Monday, August 9, 2010

Laying the groundwork

We went to the German-American Folksfest last week. It reminded me of the Midway at the Minnesota State Fair. Lots of rides, games, and sweets (but no cheese curds). A mini-amusement park.

The amazing thing is, the Folksfest comes together out of nothing. Most of the year, the "plaza" where it takes place is nothing but an open field. Occasionally, a circus comes to town, but there's nothing but bare ground for a good chunk of the year.

It got me thinking about how, in many ways, the festival is similar to creativity. The first thing we have to do is lay the groundwork. For the Folksfest, this involves quite literally putting down a layer of rocks and setting out the paths along which attendees will walk. People run power cords and water lines. All of this takes place long before a single kiosk or ride arrives on its 18-wheeler.

Writing and other creative processes are, in many ways, similar. Before we can begin to create a new world, we must lay the groundwork. Prepare the stone to be carved, whitewash the canvas, find names for characters and a realistic setting in which to place our stories.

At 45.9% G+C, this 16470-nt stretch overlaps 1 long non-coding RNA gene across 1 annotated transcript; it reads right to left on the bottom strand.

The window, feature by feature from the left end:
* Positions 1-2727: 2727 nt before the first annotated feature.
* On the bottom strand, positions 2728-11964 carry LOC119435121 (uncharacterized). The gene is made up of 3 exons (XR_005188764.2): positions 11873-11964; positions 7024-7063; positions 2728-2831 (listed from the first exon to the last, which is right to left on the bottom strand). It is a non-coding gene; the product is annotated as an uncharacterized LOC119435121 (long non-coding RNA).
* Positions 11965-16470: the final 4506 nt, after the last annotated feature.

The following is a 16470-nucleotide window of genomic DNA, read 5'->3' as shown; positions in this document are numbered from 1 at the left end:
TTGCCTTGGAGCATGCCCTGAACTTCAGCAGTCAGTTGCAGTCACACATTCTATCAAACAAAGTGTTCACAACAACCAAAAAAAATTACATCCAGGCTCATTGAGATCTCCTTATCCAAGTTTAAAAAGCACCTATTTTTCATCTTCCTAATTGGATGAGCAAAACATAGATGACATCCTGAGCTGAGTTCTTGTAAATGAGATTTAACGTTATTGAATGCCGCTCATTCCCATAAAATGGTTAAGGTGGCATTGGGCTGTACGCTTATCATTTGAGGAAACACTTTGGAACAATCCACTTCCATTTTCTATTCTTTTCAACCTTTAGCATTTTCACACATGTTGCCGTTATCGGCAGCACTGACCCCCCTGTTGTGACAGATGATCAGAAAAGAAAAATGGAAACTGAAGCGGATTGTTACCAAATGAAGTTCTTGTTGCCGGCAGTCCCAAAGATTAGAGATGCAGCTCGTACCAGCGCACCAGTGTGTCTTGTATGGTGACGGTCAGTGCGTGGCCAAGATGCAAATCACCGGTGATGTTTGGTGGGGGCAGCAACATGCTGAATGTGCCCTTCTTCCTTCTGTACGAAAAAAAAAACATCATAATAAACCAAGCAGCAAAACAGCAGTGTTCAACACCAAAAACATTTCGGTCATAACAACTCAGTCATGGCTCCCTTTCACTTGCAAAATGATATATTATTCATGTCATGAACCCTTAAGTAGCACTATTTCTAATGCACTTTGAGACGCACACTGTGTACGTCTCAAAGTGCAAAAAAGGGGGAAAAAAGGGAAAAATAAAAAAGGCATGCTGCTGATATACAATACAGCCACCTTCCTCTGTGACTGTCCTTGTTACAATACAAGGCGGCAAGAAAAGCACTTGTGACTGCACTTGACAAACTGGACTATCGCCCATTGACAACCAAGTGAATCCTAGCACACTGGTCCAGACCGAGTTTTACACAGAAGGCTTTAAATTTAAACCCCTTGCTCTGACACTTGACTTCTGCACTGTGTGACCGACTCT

Only after the groundwork is firmly established can we really begin to tackle the fun part--the act of creating something new and different. Something to tantalize the senses and stimulate the mind. And, one hopes, something that the audience will remember with fondness.

How do you begin a new creative project?


  1. I love this!!! Comparing festivals to writing... what's not to love!!!

    I begin a new project with the idea, I let my characters marinate for a few weeks until they give me their story, if they want romance, horror, what they're into. The groundwork begins before the documents open!

  2. Jen: Glad you liked the comparison. :)

    My characters sometimes marinate for months before I figure out what they're up to.